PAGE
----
Indian Journal of Radiology and Imaging Indian Journal of Radiology and Imaging

CASE REPORT
Year
: 2020  |  Volume : 30  |  Issue : 2  |  Page : 218--221

Isoniazid: A rare drug-induced cause for bilateral dentate nuclei hyperintensity


S Senthil Raj Kumar, S Shanmuga Jayanthan, G Rupesh 
 Senior Consultant Radiologist and HOD, Consultant Radiologist, Consultant Radiologist, Department of Radiology and Imaging Sciences, Meenakshi Hospital, Tanjore, Tamil Nadu, India

Correspondence Address:
Dr. S Senthil Raj Kumar
Department of Radiology and Imaging Sciences, Meenakshi Hospital, 244/2 Trichy Main Road, Near New Bus Stand, Nilagiri Therkku Thottam, Tanjore - 613 005, Tamil Nadu
India

Abstract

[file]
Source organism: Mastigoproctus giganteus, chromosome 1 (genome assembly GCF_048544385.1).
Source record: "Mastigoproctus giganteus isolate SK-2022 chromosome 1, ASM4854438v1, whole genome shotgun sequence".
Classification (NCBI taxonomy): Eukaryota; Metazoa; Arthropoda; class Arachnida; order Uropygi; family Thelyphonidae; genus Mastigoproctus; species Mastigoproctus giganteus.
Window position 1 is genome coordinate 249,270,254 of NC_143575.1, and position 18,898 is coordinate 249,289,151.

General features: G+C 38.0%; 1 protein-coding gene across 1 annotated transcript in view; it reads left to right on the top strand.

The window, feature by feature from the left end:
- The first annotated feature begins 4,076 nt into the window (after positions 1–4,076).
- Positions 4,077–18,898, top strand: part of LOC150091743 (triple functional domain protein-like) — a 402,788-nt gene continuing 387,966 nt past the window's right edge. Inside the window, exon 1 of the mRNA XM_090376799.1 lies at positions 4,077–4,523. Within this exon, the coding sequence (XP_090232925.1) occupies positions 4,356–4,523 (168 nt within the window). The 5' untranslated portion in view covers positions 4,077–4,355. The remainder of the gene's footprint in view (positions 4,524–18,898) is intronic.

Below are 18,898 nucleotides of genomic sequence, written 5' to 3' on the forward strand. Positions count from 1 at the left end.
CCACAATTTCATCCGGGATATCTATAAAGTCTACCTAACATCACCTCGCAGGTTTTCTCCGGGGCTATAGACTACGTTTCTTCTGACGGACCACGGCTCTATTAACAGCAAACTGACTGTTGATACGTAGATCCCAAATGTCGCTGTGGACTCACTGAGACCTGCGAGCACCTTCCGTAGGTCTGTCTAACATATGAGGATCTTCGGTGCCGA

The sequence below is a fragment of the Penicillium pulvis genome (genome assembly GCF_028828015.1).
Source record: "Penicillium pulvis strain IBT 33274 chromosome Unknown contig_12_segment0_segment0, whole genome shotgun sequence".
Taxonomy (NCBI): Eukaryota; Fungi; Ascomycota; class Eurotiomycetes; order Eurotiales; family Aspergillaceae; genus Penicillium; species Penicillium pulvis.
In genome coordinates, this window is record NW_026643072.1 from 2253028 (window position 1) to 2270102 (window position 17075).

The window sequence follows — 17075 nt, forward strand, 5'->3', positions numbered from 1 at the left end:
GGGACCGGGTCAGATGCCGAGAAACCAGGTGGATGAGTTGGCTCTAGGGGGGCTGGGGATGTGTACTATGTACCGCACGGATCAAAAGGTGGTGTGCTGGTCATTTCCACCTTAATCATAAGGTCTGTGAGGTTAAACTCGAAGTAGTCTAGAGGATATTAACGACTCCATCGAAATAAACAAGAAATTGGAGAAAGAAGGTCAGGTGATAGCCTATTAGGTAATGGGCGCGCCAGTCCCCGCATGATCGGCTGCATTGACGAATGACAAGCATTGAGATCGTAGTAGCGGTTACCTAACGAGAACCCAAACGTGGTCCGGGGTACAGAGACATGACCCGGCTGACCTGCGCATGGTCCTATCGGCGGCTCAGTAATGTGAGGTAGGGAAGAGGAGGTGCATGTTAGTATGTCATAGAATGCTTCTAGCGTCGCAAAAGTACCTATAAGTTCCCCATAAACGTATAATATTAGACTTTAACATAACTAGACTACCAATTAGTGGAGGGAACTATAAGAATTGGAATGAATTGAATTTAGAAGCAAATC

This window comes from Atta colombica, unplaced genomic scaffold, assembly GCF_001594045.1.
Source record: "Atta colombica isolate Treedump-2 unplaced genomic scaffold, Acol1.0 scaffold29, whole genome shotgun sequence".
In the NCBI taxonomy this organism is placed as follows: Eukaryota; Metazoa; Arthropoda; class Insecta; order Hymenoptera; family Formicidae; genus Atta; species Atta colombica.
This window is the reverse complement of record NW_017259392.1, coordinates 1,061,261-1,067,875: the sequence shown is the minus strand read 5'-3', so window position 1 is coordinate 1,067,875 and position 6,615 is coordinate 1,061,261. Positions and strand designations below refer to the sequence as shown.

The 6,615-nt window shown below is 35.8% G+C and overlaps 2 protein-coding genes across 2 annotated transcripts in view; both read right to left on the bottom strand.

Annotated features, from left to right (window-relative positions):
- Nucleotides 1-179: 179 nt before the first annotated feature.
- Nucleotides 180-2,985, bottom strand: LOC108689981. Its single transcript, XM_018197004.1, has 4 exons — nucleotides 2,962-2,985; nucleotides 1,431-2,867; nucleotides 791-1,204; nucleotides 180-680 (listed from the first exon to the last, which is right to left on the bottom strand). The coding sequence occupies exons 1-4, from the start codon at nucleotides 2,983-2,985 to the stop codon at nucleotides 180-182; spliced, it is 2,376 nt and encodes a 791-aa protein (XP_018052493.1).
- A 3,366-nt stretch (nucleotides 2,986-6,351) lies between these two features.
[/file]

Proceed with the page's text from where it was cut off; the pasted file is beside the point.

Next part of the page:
Dentate nucleus, the largest deep nucleus of the cerebellum, is affected by numerous conditions, including leukodystrophies, toxins, drugs, infections, and various metabolic and inflammatory conditions. This case report is a drug-induced cerebellitis, caused by isoniazid (INH), characterized in magnetic resonance imaging (MRI) as bilateral dentate nuclei hyperintensity. Isoniazid, an antituberculosis therapy (ATT) drug, is both neurotoxic and hepatotoxic but cerebellitis is a rare complication. INH-induced cerebellitis is characterized in MRI by bilateral and symmetrical T2/fluid-attenuated inversion recovery (FLAIR) hyperintensity in dentate nuclei. Though metronidazole is the most common drug associated with such MRI signal changes in the dentate nucleus, the uncommon association with INH has been described in literature especially in patients with renal function impairment. MRI findings together with clinical signs of cerebellar involvement, in a patient with abnormal renal function tests and in whom the ATT regimen was recently initiated, favors the diagnosis of INH toxicity. INH withdrawal and pyridoxine supplementation can reverse this condition.